Nest Genomics just closed a $8.5 million seed financing round. The company provides the software infrastructure needed for health systems, clinics, drugmakers and payers to launch and scale genomic programs. It also provides tools for patients to easily access their genetic information.
More and more healthcare providers are recognizing the critical role that genomics software plays in the advancement of precision medicine. Investors are getting behind genomics as well, as evidenced by the $8.5 million seed financing round that Nest Genomics closed on Tuesday.
Nest, founded last year, is based in New York and has offices in San Francisco and Tel Aviv. The startup’s founders, Moran Snir and her husband Guy, have built a genomics company before. Their previous company, called Clear Genetics, was acquired by Invitae in 2019.
“With the dramatic drop in sequencing cost and our increased understanding of the genome, genetics is becoming applicable to more and more patients,” said Moran Snir, who serves as Nest’s CEO. “But there is a last-mile problem with delivering genetic information to patients and integrating it into providers’ workflows.
For example, patients who have a family history of cancer must be educated about how this could impact their health, she pointed out. In order to achieve the best treatment outcomes, providers must offer these patients genetic testing and personalize their care based on the results.
That’s why Snir and her husband founded Nest. The company provides the software infrastructure needed for health systems, clinics, pharmaceutical companies and payers to launch and scale genomic programs. Nest’s platform has several electronic health record-integrated tools for providers, such as tools for patient triage, test ordering and clinical decision support for managing patients’ genetic results based on the latest clinical guidelines.
Patients also need easy and secure access to their genetic information, Snir declared. Nest’s platform includes several features for patients, including personalized educational content, results sharing and reminders for screening.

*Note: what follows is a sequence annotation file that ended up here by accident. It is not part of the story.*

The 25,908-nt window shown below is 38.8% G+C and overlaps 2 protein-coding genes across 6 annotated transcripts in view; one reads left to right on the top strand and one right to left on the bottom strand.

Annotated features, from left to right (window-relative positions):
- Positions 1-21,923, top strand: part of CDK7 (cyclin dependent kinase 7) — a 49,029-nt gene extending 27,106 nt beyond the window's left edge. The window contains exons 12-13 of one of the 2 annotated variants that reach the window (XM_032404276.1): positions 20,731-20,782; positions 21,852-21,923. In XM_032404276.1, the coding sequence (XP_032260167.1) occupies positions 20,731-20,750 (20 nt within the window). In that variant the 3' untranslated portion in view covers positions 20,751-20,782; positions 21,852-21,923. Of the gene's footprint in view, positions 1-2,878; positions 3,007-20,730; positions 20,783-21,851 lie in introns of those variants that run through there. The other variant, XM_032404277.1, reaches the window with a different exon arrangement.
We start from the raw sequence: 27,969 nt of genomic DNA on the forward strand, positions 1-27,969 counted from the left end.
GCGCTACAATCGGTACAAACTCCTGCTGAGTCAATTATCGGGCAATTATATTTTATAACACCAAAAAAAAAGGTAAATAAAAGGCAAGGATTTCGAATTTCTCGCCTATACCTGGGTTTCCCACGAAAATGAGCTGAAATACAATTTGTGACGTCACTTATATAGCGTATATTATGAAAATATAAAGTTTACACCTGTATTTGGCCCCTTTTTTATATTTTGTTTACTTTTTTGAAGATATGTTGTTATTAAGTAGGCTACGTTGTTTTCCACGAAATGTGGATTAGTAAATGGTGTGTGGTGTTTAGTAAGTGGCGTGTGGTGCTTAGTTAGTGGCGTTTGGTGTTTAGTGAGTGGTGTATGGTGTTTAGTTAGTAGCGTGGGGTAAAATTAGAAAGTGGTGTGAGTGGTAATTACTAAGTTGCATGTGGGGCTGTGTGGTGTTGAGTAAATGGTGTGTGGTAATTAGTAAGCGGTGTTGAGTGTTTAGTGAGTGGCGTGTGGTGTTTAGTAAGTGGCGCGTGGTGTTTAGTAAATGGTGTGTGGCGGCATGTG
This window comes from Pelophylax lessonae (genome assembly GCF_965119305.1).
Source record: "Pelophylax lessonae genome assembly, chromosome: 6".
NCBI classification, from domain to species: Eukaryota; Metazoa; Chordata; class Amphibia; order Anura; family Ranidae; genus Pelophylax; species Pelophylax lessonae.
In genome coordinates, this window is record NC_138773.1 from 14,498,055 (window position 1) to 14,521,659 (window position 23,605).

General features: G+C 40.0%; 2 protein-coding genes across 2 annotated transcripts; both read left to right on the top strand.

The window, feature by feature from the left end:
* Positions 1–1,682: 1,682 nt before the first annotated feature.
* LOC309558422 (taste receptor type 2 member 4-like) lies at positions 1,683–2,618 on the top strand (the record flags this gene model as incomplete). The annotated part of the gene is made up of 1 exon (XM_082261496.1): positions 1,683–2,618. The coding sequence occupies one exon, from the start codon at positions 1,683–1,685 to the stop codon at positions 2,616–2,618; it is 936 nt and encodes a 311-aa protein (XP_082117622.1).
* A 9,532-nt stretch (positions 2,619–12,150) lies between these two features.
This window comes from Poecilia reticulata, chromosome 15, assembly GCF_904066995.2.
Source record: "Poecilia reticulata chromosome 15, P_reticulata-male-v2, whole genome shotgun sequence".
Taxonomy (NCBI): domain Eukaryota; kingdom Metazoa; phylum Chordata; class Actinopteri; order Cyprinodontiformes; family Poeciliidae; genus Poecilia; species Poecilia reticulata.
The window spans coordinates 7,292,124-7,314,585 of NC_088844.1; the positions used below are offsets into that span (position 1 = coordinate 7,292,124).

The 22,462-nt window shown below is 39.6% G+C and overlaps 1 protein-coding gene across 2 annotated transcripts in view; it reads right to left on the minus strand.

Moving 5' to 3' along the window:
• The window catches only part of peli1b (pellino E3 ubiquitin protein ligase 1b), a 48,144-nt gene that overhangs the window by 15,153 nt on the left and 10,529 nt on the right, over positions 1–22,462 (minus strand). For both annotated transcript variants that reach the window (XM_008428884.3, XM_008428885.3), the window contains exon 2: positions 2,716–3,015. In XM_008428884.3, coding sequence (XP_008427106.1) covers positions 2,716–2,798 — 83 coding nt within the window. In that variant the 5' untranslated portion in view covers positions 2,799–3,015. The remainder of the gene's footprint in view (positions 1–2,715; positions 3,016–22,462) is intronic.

“We think of Nest as your home for genetic information.” Snir said. “Nest is a digital place to secure genetic results for life, so patients are empowered to access that data over time and use it with their providers to prevent or delay disease.”
Nest’s software has already been adopted by several large health systems, according to the company’s press release. Snir declined to name which health systems these were, but said Nest will announce them later this year.
Nest is certainly not the only company selling genomics software — there’s also companies like Helix and Seaport Diagnostics. In Snir’s view, Nest sets itself apart from the competition because its EHR–integrated platform can seamlessly integrate into a provider’s existing workflow. She also said Nest is unique because it combines clinical decision support with patient genetics engagement.
Although the current fundraising environment is more challenging than it was in the past couple of years, Snir said there is still plenty of interest in the genomics space and Nest didn’t have too much trouble securing its seed financing.
“My advice for other founders is to demonstrate a strong founder-market fit, make it clear that you are an expert in the field, and have a long-term vision,” she said. “Also, fundraising is distracting so try to make the process as short and efficient as possible so you can go back to building your company.”
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